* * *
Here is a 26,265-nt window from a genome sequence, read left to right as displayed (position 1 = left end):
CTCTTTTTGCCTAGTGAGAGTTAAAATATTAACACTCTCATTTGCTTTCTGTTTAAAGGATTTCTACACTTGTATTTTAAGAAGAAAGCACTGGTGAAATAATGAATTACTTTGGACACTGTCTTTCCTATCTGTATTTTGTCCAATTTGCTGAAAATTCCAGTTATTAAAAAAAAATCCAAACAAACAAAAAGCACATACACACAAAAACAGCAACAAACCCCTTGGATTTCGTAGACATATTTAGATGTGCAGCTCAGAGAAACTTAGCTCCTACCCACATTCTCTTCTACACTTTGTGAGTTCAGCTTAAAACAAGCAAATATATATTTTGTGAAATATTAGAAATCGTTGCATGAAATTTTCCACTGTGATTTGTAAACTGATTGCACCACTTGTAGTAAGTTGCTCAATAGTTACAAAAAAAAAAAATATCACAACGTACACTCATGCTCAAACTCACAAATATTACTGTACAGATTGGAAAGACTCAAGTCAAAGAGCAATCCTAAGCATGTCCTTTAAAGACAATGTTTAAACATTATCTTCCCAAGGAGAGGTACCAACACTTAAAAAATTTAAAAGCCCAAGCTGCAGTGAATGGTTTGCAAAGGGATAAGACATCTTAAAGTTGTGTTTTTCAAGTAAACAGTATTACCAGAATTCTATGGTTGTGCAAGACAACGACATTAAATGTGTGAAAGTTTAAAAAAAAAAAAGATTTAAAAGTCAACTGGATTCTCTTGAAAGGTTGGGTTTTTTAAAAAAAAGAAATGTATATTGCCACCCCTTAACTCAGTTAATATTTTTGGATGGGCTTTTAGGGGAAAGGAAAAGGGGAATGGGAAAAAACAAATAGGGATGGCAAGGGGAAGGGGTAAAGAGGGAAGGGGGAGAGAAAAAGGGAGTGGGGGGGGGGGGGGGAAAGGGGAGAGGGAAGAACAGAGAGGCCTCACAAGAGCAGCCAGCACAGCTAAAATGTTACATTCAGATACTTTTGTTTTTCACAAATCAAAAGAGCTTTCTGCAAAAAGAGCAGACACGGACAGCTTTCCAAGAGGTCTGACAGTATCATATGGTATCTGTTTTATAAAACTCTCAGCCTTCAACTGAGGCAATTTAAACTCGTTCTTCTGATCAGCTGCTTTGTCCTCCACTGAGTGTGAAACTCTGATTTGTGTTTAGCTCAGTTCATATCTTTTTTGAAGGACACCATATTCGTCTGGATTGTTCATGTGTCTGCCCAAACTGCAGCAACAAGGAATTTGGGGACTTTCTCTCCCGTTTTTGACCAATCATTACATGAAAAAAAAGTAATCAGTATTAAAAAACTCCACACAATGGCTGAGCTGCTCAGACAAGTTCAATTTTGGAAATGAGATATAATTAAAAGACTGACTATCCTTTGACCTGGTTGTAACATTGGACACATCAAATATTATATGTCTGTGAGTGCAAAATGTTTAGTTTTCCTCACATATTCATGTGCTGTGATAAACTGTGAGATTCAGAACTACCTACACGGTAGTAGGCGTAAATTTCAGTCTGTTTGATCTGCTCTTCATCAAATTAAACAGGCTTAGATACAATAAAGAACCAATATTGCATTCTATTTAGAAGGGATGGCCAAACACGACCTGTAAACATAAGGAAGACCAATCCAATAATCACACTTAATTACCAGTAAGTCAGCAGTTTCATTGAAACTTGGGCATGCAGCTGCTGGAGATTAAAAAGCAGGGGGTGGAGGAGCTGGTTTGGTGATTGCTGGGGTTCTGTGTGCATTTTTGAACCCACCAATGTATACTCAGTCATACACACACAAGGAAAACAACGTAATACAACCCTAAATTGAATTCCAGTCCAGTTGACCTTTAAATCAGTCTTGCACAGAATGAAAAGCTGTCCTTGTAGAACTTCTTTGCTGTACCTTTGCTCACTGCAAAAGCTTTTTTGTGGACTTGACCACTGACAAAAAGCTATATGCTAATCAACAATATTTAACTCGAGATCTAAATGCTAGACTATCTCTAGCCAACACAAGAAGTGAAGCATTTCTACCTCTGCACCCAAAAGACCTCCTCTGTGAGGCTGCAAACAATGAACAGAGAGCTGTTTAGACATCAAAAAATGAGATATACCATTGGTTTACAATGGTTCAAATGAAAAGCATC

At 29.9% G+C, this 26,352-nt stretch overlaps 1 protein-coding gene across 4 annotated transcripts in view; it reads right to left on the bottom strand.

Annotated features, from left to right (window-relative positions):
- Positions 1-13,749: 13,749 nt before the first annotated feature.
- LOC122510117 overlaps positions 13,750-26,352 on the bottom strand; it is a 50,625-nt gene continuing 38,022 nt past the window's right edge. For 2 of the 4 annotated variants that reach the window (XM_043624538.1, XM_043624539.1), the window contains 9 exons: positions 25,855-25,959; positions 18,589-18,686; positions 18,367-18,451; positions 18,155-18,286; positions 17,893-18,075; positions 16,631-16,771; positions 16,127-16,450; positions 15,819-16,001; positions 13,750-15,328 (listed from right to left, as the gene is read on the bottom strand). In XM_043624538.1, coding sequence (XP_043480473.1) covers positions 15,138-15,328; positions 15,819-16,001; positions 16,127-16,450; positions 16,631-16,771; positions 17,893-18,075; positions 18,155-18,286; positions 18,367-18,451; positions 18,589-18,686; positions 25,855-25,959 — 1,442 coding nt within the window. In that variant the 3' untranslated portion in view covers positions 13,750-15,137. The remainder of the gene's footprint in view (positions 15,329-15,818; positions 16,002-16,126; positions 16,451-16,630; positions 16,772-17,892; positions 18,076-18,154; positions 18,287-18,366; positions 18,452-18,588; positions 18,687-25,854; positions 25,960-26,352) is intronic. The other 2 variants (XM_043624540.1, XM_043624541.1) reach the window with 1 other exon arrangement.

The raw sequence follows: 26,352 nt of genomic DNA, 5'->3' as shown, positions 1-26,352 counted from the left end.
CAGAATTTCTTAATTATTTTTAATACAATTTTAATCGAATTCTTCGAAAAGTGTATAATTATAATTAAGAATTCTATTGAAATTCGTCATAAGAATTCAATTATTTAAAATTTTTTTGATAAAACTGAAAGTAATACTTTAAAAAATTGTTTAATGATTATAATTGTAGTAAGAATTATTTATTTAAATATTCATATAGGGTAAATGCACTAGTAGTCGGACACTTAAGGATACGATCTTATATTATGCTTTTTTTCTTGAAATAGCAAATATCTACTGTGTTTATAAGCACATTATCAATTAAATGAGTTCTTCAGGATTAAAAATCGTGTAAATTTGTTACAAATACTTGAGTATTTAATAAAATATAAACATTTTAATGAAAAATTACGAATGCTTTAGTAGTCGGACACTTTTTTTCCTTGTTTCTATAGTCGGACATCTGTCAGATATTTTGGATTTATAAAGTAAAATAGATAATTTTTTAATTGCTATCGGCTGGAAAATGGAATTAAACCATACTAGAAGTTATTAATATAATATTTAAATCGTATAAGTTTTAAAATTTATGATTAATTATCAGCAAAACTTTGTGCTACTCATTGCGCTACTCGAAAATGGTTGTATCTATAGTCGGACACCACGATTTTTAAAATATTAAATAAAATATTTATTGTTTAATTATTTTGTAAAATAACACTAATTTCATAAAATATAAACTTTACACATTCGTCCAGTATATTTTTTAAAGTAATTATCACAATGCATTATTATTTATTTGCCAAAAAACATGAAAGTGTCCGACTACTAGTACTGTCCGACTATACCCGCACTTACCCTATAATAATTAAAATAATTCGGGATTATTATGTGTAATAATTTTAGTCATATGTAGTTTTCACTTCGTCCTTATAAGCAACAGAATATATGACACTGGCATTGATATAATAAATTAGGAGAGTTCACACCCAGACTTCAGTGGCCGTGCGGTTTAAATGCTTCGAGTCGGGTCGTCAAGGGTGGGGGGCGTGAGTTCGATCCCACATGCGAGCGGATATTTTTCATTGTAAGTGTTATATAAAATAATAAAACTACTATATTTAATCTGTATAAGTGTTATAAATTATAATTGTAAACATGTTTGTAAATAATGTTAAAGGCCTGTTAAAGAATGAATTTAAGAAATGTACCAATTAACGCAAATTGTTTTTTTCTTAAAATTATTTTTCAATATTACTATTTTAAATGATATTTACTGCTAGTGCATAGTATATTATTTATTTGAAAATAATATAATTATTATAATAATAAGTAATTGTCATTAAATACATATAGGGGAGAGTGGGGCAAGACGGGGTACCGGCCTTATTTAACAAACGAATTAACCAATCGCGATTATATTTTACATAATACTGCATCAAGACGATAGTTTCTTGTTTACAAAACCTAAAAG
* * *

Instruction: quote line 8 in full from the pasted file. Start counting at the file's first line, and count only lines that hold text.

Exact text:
CAGAATTTCTTAATTATTTTTAATACAATTTTAATCGAATTCTTCGAAAAGTGTATAATTATAATTAAGAATTCTATTGAAATTCGTCATAAGAATTCAATTATTTAAAATTTTTTTGATAAAACTGAAAGTAATACTTTAAAAAATTGTTTAATGATTATAATTGTAGTAAGAATTATTTATTTAAATATTCATATAGGGTAAATGCACTAGTAGTCGGACACTTAAGGATACGATCTTATATTATGCTTTTTTTCTTGAAATAGCAAATATCTACTGTGTTTATAAGCACATTATCAATTAAATGAGTTCTTCAGGATTAAAAATCGTGTAAATTTGTTACAAATACTTGAGTATTTAATAAAATATAAACATTTTAATGAAAAATTACGAATGCTTTAGTAGTCGGACACTTTTTTTCCTTGTTTCTATAGTCGGACATCTGTCAGATATTTTGGATTTATAAAGTAAAATAGATAATTTTTTAATTGCTATCGGCTGGAAAATGGAATTAAACCATACTAGAAGTTATTAATATAATATTTAAATCGTATAAGTTTTAAAATTTATGATTAATTATCAGCAAAACTTTGTGCTACTCATTGCGCTACTCGAAAATGGTTGTATCTATAGTCGGACACCACGATTTTTAAAATATTAAATAAAATATTTATTGTTTAATTATTTTGTAAAATAACACTAATTTCATAAAATATAAACTTTACACATTCGTCCAGTATATTTTTTAAAGTAATTATCACAATGCATTATTATTTATTTGCCAAAAAACATGAAAGTGTCCGACTACTAGTACTGTCCGACTATACCCGCACTTACCCTATAATAATTAAAATAATTCGGGATTATTATGTGTAATAATTTTAGTCATATGTAGTTTTCACTTCGTCCTTATAAGCAACAGAATATATGACACTGGCATTGATATAATAAATTAGGAGAGTTCACACCCAGACTTCAGTGGCCGTGCGGTTTAAATGCTTCGAGTCGGGTCGTCAAGGGTGGGGGGCGTGAGTTCGATCCCACATGCGAGCGGATATTTTTCATTGTAAGTGTTATATAAAATAATAAAACTACTATATTTAATCTGTATAAGTGTTATAAATTATAATTGTAAACATGTTTGTAAATAATGTTAAAGGCCTGTTAAAGAATGAATTTAAGAAATGTACCAATTAACGCAAATTGTTTTTTTCTTAAAATTATTTTTCAATATTACTATTTTAAATGATATTTACTGCTAGTGCATAGTATATTATTTATTTGAAAATAATATAATTATTATAATAATAAGTAATTGTCATTAAATACATATAGGGGAGAGTGGGGCAAGACGGGGTACCGGCCTTATTTAACAAACGAATTAACCAATCGCGATTATATTTTACATAATACTGCATCAAGACGATAGTTTCTTGTTTACAAAACCTAAAAG